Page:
However, when I was in RCIA and then confirmed, I discovered that this was far from the truth. For instance, the Saint Paul Street Evangelization creates street teams to encounter passersby in public spaces in a non-threatening way. These teams often pass out medals, rosary beads, pamphlets, and Bibles to those who are interested. Another example is the Legion of Mary, an organization focused on apostolic work, present in about 170 countries and numbering several million members. While its works can be of many kinds, spreading the faith holds a prominent place among them, as the Legion website’s About page states: “Evangelization, especially the seeking of conversions to the Church, should be a priority for the Legion.”
On a smaller scale, many Catholic parishes have evangelization teams. For example, my parish hosted a Discovering Christ and Sharing Christ sessions for those interested in telling their story of faith in social settings. Catholic evangelization is alive and well, even if you don’t see it shouted on your local street corner.
Myth #2: Catholics Don’t Care About the Bible
This myth is rampant, especially in some (but not all) Protestant churches. The accusations are varied: Catholics say a priest forgives you. That’s not in the Bible! or Catholics drink blood each Sunday. That’s not in the Bible! or Catholics observe Advent and Lent, and they baptize babies who can’t consent. That’s not in the Bible! My personal favorite: Catholics don’t even read the Bible. They’re not allowed to!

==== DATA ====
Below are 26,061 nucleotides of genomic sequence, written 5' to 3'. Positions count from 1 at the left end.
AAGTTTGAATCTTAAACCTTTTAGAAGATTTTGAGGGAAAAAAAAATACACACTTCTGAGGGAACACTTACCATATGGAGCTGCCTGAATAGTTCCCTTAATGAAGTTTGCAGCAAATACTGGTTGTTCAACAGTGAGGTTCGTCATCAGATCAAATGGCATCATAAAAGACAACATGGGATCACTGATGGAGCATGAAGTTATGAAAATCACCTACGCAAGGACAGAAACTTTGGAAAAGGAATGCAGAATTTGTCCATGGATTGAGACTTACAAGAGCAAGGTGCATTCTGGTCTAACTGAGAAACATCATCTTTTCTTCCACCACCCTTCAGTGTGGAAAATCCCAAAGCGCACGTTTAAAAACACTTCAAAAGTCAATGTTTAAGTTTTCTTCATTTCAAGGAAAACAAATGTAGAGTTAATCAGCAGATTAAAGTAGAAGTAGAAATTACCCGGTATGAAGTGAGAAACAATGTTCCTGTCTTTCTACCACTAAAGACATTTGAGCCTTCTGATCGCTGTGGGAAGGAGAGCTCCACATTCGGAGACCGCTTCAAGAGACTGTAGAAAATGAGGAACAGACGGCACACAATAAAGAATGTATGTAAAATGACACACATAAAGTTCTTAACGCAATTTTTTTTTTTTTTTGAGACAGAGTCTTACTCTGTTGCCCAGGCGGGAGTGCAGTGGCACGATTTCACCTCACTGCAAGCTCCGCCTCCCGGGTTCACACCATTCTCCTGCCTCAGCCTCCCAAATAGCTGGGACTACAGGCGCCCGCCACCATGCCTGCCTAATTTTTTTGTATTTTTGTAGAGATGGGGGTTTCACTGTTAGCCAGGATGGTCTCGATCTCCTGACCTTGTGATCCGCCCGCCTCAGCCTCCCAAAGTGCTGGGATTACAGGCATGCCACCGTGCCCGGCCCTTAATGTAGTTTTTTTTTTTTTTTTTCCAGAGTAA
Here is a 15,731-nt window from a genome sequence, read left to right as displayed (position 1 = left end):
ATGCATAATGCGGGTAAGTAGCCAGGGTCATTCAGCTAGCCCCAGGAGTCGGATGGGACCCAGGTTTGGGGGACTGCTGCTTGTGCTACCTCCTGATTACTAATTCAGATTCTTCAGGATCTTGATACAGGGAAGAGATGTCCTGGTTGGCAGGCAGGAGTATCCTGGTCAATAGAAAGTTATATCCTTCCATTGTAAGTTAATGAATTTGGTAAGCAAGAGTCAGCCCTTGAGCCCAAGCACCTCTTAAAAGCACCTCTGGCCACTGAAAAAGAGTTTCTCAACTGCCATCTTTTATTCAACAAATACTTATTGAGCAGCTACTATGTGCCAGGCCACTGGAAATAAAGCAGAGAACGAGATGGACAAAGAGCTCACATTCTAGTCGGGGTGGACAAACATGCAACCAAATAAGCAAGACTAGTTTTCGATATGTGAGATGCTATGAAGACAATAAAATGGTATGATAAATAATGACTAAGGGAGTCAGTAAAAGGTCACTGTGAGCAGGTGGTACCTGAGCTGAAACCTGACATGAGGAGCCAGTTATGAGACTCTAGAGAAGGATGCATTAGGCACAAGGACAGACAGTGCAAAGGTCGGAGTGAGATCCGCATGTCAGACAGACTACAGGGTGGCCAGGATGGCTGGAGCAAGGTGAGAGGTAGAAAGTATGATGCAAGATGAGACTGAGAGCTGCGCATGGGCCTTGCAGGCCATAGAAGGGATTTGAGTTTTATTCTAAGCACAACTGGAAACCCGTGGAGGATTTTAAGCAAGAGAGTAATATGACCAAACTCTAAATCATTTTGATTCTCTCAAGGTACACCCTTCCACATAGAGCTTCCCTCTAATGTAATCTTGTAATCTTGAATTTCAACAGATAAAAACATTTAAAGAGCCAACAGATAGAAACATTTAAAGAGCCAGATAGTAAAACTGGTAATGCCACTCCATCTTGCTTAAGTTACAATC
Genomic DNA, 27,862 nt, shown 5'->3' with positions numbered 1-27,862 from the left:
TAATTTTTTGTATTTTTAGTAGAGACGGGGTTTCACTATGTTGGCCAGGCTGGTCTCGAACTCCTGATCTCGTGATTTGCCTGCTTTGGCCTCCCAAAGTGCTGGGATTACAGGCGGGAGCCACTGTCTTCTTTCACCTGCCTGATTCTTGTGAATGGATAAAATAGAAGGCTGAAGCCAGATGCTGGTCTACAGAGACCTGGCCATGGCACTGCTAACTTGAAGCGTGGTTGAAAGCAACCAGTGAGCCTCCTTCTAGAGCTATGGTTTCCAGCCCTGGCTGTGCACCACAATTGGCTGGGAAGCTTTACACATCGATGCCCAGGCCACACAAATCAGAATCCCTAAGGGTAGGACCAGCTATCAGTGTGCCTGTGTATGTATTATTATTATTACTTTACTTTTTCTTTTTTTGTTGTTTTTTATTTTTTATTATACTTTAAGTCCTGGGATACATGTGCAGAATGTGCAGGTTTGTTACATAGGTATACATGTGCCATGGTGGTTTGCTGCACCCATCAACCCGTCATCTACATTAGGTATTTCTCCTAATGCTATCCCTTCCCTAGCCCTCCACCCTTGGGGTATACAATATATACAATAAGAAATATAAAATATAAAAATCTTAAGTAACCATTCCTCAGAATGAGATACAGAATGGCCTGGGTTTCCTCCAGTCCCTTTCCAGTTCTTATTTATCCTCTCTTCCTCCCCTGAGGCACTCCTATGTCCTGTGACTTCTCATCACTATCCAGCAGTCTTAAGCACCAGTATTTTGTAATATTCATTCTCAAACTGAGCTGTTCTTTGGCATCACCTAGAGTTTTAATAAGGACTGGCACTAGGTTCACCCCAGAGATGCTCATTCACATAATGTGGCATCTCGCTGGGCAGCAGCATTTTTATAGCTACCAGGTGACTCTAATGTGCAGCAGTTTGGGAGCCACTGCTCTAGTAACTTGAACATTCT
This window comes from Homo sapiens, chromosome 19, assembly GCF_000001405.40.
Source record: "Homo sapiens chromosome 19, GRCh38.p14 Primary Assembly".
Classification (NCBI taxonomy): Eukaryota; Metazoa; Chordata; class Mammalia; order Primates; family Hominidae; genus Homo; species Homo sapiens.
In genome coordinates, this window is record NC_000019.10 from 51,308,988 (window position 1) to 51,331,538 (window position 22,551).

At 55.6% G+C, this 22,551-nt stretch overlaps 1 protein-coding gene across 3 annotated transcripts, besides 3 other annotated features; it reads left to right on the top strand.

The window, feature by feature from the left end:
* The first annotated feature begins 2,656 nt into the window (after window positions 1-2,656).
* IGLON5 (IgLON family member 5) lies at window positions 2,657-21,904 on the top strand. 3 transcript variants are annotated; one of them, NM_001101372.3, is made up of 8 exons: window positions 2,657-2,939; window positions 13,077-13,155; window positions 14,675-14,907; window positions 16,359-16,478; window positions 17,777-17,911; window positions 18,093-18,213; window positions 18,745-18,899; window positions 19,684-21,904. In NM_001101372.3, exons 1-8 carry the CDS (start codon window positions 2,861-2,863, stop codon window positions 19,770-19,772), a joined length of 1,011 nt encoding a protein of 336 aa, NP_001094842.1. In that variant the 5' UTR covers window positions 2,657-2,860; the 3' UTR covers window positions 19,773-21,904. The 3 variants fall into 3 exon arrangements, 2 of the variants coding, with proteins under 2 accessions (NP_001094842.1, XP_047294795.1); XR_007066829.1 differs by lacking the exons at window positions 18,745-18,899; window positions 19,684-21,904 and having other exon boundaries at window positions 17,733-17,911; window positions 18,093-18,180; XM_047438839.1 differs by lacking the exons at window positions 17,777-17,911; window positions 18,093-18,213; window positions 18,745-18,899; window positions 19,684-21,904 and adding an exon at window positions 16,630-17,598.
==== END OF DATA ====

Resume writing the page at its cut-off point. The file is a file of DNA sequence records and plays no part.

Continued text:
Unfortunately, many of these statements about Catholic doctrines not having a Biblical foundation are based on the ignorance of Catholics. Perhaps someone has heard a Catholic family member describe a faith practice incorrectly. Or maybe someone has encountered a former Catholic who is angry with the Church (and is often poorly catechized), and is determined to spread their own understanding of Catholic teaching.
While I don’t have time or space here to delve into the Biblical basis for Catholic teachings, I can say that Catholics have a strong reverence for the Bible as the inspired Word of God. If you attend any Catholic Mass, you will notice that the Mass is absolutely soaked in the words and story of the Bible. The first half of the Mass, the “Liturgy of the Word,” is devoted to readings from Scripture: a passage from the Old Testament, a Psalm, often a second reading from the Epistles, and always, always a Gospel reading. That’s a reading from each part of the Bible each and every Sunday! In a three-year liturgical year cycle, a Catholic will have heard the entire Bible read. How awesome is that!